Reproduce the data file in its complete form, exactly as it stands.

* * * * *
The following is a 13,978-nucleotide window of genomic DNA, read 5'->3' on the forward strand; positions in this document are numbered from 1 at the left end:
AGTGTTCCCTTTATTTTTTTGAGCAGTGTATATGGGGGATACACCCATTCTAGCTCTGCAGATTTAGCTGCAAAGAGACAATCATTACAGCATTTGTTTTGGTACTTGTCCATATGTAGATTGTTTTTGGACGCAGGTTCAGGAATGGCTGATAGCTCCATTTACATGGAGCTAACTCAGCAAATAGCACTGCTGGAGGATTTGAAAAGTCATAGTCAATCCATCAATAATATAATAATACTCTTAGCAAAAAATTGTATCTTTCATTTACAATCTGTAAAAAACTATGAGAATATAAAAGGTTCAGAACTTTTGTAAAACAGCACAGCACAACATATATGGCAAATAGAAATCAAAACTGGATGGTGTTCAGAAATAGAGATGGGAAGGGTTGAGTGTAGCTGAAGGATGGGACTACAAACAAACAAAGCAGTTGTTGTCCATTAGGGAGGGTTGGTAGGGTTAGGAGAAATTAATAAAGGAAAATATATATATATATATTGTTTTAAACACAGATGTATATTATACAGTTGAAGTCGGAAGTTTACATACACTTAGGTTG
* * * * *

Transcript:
The following is a 13,978-nucleotide window of genomic DNA, read 5'->3' on the forward strand; positions in this document are numbered from 1 at the left end:
AGTGTTCCCTTTATTTTTTTGAGCAGTGTATATGGGGGATACACCCATTCTAGCTCTGCAGATTTAGCTGCAAAGAGACAATCATTACAGCATTTGTTTTGGTACTTGTCCATATGTAGATTGTTTTTGGACGCAGGTTCAGGAATGGCTGATAGCTCCATTTACATGGAGCTAACTCAGCAAATAGCACTGCTGGAGGATTTGAAAAGTCATAGTCAATCCATCAATAATATAATAATACTCTTAGCAAAAAATTGTATCTTTCATTTACAATCTGTAAAAAACTATGAGAATATAAAAGGTTCAGAACTTTTGTAAAACAGCACAGCACAACATATATGGCAAATAGAAATCAAAACTGGATGGTGTTCAGAAATAGAGATGGGAAGGGTTGAGTGTAGCTGAAGGATGGGACTACAAACAAACAAAGCAGTTGTTGTCCATTAGGGAGGGTTGGTAGGGTTAGGAGAAATTAATAAAGGAAAATATATATATATATATTGTTTTAAACACAGATGTATATTATACAGTTGAAGTCGGAAGTTTACATACACTTAGGTTG